I believe in a loving God who has a good end for us, but before that end comes, we will know the day described in Malachi that will burn as an oven. We don’t like to hear it, but woes are coming and right now, God is placing a mark of protection on those who are crying out against the abominations taking place…. Those who do righteously will be barely saved, but all who fear the Lord and walk up uprightly shall be saved and protected if they endure to the end. Our light is going to shine as the sun and many will come to us wanting to know how they can be saved, and we will tell them that there is no other name that man can be saved, but the name of the Lord Jesus Christ. Only His blood can wash away our sins and protect us.
        You’re a beautiful person, Kausal, but neither your goodness, mine or anyone else’s can save us. It’s a somber message, but it’s the truth. Let him who has ears hear, and him who has eyes see. You are very much loved, my brother.

        Liked by 1 person

      2. Thank you, Michele, for such an enlightening message. So nicely worded. I agree whatever you say. Let the God decide what is better for all of us. With love and regards 💖💐

        Liked by 1 person

  4. It’s an insightful post about our society.

    I have seen significant decrease in child labour in our area.

    Now, Parents prioritise quality education for their child.

    Education = Better Jobs

    Child labour has risk, too.

    I have got to know IAS officers who struggled in their childhood.

    Later they played an important role in ending child labour, and improving better conditions for children.

    Thank you.

    Liked by 1 person

    1. Thank you, Lokesh, for this well thought comment. I have already stated in my previous comments that situations are improving day by day. Children in remote villages are also getting education. It takes time and efforts, but I’m sure that this problem will be solved in the next one or two decades.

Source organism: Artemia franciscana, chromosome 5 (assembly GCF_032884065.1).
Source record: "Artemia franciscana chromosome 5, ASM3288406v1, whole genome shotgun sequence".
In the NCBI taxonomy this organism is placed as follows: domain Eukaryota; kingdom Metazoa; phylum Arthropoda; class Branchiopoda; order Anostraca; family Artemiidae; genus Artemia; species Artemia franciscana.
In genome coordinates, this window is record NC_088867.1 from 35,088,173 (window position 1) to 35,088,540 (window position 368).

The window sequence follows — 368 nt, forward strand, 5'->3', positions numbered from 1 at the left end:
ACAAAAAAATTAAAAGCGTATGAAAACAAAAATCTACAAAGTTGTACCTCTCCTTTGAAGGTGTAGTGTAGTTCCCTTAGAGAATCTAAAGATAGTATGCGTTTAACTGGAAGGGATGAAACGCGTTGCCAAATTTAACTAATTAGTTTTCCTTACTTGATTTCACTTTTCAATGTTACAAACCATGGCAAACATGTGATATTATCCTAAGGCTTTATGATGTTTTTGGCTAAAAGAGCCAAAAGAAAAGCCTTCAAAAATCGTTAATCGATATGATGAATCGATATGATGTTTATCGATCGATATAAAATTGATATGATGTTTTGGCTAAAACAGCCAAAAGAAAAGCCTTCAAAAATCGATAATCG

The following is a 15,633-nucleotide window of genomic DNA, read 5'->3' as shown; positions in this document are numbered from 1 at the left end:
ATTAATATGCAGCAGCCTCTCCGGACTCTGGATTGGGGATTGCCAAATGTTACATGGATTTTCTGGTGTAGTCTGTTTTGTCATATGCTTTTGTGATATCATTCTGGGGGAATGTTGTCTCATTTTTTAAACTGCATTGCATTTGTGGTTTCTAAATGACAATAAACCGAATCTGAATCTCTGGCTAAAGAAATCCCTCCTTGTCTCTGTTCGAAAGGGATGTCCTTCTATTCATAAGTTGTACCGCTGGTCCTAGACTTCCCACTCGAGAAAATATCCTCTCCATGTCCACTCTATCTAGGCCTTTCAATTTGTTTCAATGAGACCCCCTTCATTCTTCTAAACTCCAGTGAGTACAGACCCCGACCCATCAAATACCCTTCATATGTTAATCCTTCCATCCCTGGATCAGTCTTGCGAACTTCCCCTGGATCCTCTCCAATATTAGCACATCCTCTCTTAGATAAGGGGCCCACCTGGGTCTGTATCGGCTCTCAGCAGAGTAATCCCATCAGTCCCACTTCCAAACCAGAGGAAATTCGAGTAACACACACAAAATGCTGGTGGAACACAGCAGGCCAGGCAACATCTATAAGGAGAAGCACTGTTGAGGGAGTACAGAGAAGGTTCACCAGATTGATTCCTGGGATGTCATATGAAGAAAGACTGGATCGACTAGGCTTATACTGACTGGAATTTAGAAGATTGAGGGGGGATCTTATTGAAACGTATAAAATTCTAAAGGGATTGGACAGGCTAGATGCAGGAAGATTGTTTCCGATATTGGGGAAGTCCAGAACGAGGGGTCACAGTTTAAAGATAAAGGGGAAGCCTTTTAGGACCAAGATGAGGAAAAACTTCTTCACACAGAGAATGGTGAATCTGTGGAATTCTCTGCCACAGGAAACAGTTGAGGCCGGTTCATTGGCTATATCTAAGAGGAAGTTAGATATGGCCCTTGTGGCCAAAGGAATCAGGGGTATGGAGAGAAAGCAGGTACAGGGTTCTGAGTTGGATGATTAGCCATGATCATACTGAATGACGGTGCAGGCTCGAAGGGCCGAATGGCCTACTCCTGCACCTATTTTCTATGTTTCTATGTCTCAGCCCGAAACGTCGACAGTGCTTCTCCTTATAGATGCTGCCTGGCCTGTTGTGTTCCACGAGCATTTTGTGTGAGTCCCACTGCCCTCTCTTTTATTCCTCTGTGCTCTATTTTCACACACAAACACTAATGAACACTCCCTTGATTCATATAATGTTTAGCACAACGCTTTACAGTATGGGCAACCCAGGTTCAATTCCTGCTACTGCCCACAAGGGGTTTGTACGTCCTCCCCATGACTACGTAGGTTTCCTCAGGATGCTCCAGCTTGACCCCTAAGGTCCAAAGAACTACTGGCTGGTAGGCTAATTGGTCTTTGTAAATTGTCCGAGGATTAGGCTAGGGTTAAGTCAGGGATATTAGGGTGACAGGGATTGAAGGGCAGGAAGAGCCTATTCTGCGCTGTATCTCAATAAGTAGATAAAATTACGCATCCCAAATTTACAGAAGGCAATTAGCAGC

Liked by 1 person

  5. A wonderful eye opening post KK and I share your sentiments exactly!

    “Let every children cherish and enjoy their innocent childhood. Let’s smile back at them to make and strengthen their belief that this world is a good place to live.”

    Liked by 1 person

  6. It’s the same here in Pakistan also. It’s shameful that as a society we have failed to protect these innocent ones. Sometimes you know its not even about the fact that people can’t afford good education for their kids but also that they are tied to out dated ideas of tradition. Like I Know some poor families that will not let their female kids be educated because of their conservative mindset which is so harmful later in life for those girls. It really really sucks. And I wish I could do something to help.

    Liked by 1 person

    1. I think it’s true in almost all the developing countries. The innocence is snatched from children. This is against the human rights, but who cares. I’m glad that you wish to do something for the girls’ education. I’m sure one day your wish will be translated into action. Thank you for reading and sharing such beautiful reflections. Much much appreciated.

      Liked by 1 person

      1. I really hope I am able to make even a small change in others life someday. Its my dream to work with the UN and other organizations so that I can do something. I hope it comes true.

        Liked by 1 person

      2. Dream, believe, act and achieve. It starts with dream, and since you have a dream, I’m sure you will do what you wish to do. Amen!

        Liked by 1 person